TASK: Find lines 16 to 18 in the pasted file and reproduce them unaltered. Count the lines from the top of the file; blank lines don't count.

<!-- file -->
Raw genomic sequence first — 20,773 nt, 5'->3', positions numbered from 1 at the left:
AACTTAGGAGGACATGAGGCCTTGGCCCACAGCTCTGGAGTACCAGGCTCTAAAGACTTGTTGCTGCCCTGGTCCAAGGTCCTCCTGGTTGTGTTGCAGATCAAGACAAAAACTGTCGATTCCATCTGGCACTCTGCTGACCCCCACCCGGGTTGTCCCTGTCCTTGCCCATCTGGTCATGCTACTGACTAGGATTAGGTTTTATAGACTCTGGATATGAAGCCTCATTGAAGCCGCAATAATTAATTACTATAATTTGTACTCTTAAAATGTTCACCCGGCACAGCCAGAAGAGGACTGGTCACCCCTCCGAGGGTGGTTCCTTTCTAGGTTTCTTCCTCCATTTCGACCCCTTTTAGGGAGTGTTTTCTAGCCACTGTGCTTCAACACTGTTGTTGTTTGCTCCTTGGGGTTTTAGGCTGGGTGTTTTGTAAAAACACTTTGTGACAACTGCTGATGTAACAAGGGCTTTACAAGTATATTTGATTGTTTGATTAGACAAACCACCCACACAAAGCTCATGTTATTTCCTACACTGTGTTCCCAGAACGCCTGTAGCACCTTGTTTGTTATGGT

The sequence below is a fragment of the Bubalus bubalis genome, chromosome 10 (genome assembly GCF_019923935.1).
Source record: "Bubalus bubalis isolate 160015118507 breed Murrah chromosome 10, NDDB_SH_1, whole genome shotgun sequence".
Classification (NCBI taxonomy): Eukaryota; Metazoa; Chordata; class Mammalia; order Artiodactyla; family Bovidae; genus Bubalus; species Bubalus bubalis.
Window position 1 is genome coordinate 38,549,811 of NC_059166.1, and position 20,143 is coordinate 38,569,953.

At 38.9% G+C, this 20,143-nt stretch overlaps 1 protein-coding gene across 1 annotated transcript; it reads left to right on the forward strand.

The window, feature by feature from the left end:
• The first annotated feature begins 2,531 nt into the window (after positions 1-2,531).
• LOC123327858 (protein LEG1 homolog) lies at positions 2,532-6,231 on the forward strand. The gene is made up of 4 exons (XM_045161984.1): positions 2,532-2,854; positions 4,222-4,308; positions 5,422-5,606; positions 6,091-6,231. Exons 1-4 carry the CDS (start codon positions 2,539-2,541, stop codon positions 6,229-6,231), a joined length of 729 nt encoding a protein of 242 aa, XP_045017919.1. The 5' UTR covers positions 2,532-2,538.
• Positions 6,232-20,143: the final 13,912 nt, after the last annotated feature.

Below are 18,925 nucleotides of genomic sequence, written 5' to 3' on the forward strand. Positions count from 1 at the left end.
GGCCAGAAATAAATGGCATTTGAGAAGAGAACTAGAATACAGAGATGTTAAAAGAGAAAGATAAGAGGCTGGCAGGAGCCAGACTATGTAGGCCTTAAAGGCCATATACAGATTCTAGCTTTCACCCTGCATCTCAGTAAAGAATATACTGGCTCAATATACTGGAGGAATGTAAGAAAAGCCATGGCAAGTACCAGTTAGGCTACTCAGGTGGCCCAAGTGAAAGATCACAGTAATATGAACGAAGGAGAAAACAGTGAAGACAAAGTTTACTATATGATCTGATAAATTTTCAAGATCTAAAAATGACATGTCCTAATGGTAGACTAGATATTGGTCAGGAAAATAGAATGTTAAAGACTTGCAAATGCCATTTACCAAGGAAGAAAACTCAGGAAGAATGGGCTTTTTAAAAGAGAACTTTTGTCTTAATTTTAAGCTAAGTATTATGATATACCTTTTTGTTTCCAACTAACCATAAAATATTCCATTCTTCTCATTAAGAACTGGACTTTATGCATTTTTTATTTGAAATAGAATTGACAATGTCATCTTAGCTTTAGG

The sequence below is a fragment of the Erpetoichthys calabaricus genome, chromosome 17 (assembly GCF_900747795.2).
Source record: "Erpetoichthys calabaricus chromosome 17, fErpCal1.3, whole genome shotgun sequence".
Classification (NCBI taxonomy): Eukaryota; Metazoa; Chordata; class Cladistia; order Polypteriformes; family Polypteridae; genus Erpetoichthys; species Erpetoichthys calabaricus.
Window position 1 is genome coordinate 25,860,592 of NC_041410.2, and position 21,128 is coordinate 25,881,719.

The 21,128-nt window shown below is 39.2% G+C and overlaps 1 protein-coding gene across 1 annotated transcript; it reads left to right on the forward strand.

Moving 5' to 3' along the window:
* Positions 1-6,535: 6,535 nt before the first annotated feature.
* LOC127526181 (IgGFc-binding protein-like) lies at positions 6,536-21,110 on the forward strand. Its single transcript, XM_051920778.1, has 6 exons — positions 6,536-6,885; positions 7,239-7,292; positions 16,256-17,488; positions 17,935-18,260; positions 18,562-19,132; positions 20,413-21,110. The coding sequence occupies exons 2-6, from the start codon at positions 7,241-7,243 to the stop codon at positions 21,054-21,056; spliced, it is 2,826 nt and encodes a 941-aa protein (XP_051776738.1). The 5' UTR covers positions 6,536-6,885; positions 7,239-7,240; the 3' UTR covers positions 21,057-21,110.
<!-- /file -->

Classification (NCBI taxonomy): Eukaryota; Metazoa; Chordata; class Cladistia; order Polypteriformes; family Polypteridae; genus Erpetoichthys; species Erpetoichthys calabaricus.
Window position 1 is genome coordinate 25,860,592 of NC_041410.2, and position 21,128 is coordinate 25,881,719.

The 21,128-nt window shown below is 39.2% G+C and overlaps 1 protein-coding gene across 1 annotated transcript; it reads left to right on the forward strand.